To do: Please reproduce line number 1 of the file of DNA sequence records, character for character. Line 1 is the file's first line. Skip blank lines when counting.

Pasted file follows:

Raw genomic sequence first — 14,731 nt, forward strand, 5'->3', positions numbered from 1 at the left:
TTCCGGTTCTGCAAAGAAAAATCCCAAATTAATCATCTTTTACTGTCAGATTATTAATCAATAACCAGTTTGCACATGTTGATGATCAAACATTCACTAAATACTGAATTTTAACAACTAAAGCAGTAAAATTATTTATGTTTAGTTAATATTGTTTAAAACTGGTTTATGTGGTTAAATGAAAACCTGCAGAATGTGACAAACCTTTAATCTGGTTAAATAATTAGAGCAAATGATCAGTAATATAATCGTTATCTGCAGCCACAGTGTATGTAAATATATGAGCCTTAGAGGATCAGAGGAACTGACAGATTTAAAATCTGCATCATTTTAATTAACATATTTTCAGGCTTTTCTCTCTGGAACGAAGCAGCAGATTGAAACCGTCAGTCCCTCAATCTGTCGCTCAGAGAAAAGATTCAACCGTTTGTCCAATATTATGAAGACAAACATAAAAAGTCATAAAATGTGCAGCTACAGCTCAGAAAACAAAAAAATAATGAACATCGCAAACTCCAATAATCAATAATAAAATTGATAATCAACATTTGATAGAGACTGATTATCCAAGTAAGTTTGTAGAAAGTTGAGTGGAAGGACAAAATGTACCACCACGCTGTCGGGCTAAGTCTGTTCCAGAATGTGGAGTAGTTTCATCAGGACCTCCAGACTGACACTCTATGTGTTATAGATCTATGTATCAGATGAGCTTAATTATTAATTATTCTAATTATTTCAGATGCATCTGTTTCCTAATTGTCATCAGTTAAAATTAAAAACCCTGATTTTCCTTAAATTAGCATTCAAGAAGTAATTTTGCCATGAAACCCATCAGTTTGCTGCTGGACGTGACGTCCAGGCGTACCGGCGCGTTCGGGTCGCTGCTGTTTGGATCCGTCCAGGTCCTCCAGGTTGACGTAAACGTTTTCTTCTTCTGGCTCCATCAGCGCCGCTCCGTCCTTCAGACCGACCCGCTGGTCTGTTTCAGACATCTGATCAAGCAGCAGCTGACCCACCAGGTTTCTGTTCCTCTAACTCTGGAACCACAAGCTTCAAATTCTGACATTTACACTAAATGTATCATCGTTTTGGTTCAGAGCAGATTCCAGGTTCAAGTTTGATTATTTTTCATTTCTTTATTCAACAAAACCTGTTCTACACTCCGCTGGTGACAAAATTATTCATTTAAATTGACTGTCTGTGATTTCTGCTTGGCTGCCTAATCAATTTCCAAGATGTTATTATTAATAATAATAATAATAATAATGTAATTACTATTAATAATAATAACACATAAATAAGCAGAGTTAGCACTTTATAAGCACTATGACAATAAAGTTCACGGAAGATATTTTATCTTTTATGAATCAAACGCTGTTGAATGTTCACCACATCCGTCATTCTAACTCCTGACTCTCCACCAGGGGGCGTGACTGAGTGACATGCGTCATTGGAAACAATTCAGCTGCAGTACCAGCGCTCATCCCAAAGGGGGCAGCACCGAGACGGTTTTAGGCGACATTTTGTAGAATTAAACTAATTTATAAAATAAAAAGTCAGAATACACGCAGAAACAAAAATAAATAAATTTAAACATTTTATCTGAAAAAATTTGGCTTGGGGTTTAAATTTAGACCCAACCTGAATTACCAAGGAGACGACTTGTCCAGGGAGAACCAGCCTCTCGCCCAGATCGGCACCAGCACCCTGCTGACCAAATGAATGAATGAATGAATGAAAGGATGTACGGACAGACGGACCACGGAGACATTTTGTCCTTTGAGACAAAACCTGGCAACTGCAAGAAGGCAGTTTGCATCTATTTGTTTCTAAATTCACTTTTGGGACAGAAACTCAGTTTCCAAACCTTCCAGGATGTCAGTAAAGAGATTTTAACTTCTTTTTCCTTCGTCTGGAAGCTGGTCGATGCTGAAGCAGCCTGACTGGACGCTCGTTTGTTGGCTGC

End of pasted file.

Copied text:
Raw genomic sequence first — 14,731 nt, forward strand, 5'->3', positions numbered from 1 at the left: